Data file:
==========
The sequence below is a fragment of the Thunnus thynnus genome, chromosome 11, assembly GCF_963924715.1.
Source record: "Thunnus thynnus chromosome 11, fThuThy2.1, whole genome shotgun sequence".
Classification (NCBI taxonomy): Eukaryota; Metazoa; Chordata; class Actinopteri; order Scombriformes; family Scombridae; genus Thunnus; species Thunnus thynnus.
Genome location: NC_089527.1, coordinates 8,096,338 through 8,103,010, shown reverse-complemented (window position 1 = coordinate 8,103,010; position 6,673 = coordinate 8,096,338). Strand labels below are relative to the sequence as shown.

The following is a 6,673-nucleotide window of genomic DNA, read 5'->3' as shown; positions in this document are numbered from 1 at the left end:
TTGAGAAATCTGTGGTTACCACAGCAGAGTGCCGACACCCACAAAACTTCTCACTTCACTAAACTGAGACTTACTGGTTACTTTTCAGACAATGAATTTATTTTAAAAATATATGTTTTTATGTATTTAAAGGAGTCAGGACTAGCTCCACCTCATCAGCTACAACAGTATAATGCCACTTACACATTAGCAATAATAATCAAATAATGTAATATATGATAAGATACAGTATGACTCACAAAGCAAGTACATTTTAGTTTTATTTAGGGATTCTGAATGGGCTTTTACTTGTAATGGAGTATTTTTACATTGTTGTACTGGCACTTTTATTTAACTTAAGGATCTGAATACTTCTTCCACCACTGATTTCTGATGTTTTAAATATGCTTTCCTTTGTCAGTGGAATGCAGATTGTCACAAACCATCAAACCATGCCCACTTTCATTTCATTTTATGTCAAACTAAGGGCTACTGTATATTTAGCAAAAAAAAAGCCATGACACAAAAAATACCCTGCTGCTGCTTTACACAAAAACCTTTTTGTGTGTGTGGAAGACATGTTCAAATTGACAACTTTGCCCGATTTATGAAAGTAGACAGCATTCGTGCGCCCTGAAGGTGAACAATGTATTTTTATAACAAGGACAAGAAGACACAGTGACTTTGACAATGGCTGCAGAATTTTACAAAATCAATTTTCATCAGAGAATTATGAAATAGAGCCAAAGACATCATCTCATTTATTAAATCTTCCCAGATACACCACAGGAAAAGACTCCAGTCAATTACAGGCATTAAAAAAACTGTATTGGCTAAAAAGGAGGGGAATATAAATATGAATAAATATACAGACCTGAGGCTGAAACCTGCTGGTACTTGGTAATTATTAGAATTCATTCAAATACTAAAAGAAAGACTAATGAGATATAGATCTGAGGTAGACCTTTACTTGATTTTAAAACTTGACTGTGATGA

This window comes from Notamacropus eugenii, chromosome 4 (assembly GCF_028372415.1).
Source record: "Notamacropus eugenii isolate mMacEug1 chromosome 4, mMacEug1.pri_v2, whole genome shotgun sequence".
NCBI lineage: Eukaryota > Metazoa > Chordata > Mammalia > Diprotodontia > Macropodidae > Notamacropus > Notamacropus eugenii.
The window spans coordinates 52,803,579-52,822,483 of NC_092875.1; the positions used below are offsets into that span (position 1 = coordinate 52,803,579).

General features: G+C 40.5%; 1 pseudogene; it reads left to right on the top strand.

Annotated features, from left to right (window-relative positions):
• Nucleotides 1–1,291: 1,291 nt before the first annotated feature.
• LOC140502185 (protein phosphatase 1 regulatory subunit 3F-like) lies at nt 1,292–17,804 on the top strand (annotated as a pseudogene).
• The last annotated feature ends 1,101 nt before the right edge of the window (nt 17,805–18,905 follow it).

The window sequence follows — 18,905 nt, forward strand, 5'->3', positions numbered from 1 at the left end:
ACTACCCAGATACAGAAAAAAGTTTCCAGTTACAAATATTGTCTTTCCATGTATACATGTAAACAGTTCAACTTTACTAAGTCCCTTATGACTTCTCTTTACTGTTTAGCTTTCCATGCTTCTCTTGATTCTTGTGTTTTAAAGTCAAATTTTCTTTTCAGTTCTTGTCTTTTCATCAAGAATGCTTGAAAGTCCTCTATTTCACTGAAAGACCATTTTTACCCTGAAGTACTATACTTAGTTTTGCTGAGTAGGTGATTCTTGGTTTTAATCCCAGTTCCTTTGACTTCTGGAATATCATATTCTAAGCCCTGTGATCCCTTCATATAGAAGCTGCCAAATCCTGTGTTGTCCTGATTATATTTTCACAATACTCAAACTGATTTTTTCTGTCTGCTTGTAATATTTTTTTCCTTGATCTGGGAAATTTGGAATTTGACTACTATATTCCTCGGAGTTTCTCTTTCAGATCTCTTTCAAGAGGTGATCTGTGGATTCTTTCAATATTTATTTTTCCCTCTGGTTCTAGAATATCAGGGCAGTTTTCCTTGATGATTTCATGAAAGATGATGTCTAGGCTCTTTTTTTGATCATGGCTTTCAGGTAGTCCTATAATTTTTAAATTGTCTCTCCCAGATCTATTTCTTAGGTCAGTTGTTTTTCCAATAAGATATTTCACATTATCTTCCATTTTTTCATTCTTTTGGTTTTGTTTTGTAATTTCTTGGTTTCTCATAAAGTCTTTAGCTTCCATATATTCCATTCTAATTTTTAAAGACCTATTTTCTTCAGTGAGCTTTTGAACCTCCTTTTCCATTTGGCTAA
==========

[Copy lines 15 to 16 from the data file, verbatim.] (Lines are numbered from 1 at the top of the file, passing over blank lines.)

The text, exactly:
• The last annotated feature ends 1,101 nt before the right edge of the window (nt 17,805–18,905 follow it).

The window sequence follows — 18,905 nt, forward strand, 5'->3', positions numbered from 1 at the left end: